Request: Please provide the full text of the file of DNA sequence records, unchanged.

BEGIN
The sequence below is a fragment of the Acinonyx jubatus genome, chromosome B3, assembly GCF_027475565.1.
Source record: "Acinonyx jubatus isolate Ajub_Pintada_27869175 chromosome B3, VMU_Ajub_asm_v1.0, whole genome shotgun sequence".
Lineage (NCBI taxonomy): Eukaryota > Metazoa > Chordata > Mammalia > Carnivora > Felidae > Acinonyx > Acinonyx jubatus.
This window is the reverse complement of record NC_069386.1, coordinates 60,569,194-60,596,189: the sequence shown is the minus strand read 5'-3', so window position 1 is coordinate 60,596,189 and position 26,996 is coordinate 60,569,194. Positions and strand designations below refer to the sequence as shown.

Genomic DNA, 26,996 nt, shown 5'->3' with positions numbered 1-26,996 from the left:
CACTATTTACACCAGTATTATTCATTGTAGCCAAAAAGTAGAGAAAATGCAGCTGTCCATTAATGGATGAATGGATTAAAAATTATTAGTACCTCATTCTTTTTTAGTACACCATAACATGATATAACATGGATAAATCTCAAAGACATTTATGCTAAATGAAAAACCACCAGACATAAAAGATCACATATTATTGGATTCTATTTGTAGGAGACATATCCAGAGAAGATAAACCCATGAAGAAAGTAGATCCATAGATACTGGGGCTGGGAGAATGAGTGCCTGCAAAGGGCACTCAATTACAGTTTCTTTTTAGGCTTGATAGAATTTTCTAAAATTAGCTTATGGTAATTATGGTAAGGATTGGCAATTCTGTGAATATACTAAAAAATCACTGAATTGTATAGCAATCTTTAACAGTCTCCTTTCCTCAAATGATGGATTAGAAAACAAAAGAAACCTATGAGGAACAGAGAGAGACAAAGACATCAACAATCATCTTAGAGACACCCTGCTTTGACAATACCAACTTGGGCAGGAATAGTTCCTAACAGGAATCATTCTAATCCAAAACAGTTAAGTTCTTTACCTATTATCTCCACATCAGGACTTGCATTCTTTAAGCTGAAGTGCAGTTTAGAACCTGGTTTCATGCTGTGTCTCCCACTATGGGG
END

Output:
The sequence below is a fragment of the Acinonyx jubatus genome, chromosome B3, assembly GCF_027475565.1.
Source record: "Acinonyx jubatus isolate Ajub_Pintada_27869175 chromosome B3, VMU_Ajub_asm_v1.0, whole genome shotgun sequence".
Lineage (NCBI taxonomy): Eukaryota > Metazoa > Chordata > Mammalia > Carnivora > Felidae > Acinonyx > Acinonyx jubatus.
This window is the reverse complement of record NC_069386.1, coordinates 60,569,194-60,596,189: the sequence shown is the minus strand read 5'-3', so window position 1 is coordinate 60,596,189 and position 26,996 is coordinate 60,569,194. Positions and strand designations below refer to the sequence as shown.

Genomic DNA, 26,996 nt, shown 5'->3' with positions numbered 1-26,996 from the left:
CACTATTTACACCAGTATTATTCATTGTAGCCAAAAAGTAGAGAAAATGCAGCTGTCCATTAATGGATGAATGGATTAAAAATTATTAGTACCTCATTCTTTTTTAGTACACCATAACATGATATAACATGGATAAATCTCAAAGACATTTATGCTAAATGAAAAACCACCAGACATAAAAGATCACATATTATTGGATTCTATTTGTAGGAGACATATCCAGAGAAGATAAACCCATGAAGAAAGTAGATCCATAGATACTGGGGCTGGGAGAATGAGTGCCTGCAAAGGGCACTCAATTACAGTTTCTTTTTAGGCTTGATAGAATTTTCTAAAATTAGCTTATGGTAATTATGGTAAGGATTGGCAATTCTGTGAATATACTAAAAAATCACTGAATTGTATAGCAATCTTTAACAGTCTCCTTTCCTCAAATGATGGATTAGAAAACAAAAGAAACCTATGAGGAACAGAGAGAGACAAAGACATCAACAATCATCTTAGAGACACCCTGCTTTGACAATACCAACTTGGGCAGGAATAGTTCCTAACAGGAATCATTCTAATCCAAAACAGTTAAGTTCTTTACCTATTATCTCCACATCAGGACTTGCATTCTTTAAGCTGAAGTGCAGTTTAGAACCTGGTTTCATGCTGTGTCTCCCACTATGGGG